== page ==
Mar 18, 2023 06:00am

“You raise kids to release them. The goal of parenting is releasing kids into the world,” said the confident pastor in a parenting class.

This was 10 years ago…and I was the confident pastor.

My kids were 8 and 5 at the time. It sounded good, but I had no idea what I was talking about.

Maybe you’ve been there.

Fast forward ten years to your child’s senior year of high school, and it is a roller coaster of emotions and expenses. You wonder, “how in the world did we get here?” You pray for time to slow down. But it won’t.
You ask how you’ll pay for all the senior expenses; you pray; you cry. You have some disagreements with your child who is trying to figure out who they are. You laugh; you look at photos; you cry; you celebrate; you cry more.

All while remembering, “you raise them to release them.”

If you are the parent of a senior who is headed into the workforce, military, college, or the great unknown, it is a unique season.

Here are a few things to remember during this season.1. Trust God with your children. God knows your child even better than you do, loves your child even more than you, and has a plan that is even better than yours. Saying you trust God is easy, actually trusting Him with the future of your children is very difficult.

2. Remember that parenting, like life, is not about you. Take a step back and see the future through the eyes of your child. They usually have a mix of excitement and fear. Help them focus on the exciting things ahead, and help them navigate the things that cause fear.

3. Show them some grace. Parents tend to take too much credit when their kids succeed and also too much blame when their kids stumble. I don’t know your kids, but I’d say there is a pretty good chance they might hit a few bumps in the road. I would also say there is a pretty good chance you did as well. Be there to cheer them on in the good times, and help pick them up and dust them off when things don’t go as planned.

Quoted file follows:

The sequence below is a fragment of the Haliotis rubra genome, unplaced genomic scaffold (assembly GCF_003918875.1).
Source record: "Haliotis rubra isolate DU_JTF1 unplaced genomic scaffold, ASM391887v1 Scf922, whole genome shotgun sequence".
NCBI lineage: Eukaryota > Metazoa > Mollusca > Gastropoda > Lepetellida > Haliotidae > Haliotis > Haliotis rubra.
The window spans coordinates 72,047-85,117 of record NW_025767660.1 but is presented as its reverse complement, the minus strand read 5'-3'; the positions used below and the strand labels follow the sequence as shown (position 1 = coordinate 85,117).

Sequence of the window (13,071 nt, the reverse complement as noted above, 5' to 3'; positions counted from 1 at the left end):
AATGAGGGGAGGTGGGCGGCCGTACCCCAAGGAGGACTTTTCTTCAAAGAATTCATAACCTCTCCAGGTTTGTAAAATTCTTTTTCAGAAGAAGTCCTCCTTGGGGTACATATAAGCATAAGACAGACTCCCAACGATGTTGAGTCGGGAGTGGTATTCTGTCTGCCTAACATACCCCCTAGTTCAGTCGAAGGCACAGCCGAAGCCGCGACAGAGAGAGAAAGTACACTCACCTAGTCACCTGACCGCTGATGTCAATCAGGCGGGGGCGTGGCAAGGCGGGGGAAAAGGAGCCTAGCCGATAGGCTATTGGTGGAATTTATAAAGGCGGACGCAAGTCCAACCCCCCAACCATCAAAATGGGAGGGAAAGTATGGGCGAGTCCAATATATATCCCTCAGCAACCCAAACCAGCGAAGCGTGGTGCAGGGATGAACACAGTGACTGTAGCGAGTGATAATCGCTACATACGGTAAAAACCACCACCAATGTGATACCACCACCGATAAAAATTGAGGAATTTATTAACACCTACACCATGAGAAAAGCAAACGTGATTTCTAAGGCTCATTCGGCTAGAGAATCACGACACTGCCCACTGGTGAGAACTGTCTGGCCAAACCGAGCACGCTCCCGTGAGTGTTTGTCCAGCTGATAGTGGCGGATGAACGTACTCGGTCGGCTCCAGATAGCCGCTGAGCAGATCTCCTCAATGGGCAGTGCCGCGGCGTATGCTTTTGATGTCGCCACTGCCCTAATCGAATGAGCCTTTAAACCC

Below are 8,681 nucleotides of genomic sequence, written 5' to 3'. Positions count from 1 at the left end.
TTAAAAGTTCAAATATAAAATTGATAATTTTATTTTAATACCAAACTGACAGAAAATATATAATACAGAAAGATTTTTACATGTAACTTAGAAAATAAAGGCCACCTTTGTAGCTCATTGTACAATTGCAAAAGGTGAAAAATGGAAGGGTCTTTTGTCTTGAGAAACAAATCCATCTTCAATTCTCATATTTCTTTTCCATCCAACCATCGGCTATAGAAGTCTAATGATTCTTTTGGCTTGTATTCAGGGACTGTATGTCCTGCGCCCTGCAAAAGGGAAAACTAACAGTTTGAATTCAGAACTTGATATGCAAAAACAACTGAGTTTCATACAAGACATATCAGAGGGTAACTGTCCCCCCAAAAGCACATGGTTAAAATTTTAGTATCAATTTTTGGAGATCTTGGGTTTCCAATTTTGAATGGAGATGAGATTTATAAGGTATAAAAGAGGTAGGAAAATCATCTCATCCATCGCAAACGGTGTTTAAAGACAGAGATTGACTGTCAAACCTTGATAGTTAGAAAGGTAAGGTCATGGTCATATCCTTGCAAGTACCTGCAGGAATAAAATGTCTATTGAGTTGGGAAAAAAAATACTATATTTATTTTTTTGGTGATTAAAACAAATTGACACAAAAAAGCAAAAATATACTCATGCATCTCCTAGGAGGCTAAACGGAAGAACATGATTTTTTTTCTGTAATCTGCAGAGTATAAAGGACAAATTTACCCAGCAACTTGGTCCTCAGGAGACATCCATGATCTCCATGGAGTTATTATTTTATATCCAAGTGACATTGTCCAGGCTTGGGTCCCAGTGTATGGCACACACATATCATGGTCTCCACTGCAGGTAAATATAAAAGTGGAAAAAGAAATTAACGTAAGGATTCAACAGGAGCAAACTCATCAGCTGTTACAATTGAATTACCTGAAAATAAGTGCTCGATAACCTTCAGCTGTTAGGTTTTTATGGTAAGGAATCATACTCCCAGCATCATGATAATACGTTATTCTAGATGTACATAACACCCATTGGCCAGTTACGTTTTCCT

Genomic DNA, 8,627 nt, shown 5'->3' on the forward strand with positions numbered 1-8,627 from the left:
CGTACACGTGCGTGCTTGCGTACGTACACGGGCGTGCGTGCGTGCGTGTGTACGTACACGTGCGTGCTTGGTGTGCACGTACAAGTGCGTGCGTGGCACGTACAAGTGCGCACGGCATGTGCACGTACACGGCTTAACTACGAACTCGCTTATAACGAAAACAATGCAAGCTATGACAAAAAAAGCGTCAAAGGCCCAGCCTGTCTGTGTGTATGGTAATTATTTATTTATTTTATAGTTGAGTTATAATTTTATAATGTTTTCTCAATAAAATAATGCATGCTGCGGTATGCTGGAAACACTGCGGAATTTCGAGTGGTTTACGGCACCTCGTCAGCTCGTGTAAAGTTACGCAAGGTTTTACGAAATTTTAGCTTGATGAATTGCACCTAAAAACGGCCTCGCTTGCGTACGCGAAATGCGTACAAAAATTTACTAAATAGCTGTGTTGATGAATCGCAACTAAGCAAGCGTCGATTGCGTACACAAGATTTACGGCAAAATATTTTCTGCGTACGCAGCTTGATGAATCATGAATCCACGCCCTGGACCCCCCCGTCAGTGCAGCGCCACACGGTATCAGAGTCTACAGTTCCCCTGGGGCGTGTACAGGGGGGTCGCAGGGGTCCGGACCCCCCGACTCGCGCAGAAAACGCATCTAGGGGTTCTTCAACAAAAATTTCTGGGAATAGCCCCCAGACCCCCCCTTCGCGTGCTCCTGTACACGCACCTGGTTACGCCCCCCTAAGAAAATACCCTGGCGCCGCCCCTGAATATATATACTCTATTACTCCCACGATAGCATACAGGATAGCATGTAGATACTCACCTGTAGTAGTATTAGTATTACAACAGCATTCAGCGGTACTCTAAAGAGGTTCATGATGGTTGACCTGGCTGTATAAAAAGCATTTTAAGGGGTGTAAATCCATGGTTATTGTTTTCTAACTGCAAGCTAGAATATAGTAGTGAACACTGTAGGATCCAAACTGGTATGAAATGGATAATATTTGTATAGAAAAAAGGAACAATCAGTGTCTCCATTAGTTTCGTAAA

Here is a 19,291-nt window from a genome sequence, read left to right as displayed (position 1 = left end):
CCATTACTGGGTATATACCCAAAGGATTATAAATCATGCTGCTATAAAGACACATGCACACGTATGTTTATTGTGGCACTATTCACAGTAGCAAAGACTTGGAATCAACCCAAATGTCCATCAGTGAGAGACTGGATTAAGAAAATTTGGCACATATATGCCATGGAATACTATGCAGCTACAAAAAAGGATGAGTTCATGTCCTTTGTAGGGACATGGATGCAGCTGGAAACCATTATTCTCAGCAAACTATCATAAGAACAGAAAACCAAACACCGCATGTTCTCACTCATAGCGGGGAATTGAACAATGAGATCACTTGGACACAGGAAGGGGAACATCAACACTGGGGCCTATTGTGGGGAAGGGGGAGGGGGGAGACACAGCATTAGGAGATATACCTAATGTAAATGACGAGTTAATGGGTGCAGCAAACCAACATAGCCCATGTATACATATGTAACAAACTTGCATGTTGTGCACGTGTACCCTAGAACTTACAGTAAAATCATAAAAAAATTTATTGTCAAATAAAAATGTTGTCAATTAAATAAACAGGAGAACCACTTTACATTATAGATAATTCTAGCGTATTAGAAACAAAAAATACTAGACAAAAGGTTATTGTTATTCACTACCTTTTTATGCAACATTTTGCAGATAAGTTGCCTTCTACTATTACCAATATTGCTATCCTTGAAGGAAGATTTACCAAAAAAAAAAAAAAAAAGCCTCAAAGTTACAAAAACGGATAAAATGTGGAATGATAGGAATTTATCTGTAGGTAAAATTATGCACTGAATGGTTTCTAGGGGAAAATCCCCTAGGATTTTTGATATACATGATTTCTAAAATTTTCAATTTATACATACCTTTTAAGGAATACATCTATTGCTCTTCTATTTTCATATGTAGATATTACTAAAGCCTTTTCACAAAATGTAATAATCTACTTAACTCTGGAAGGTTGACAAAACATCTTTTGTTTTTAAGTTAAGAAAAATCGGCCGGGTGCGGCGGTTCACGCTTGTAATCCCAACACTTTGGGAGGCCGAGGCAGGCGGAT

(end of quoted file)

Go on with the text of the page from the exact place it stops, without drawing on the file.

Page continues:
4. Embrace your new role. I have often heard people say that parenting is a journey from control to influence. When your kids are young, you have a lot of control: when they get up, what they eat, who they talk to. As they grow up you have less control, sometimes no control, but hopefully you still have influence in their lives to point them to Christ.

5. Offer to help connect them to a church or campus ministry.

When the college drop off day finally arrived, I was excited for my daughter, and I was sad, really sad. To be honest, I had dreaded this day for a long time. It meant the end of a season. I know you never stop being a parent, but I knew that the relationship was changing , and it would never be the same. It is supposed to change, change is a part of life and parenting, but I don’t love change. And I loved having my daughter at home. I loved cheering for her during sports events, I loved having her in our church, and I loved taking her out to eat. I loved being her dad. I loved all, well almost all of, parenting, but I could also sense she was ready for the change. She was ready. Me? Not so much.

Now, several months later, I am still learning how to adjust to this new role, but she is doing great. If this stage of parenting is still in your future, I want you to know it is certainly difficult, but God is with you the entire time.

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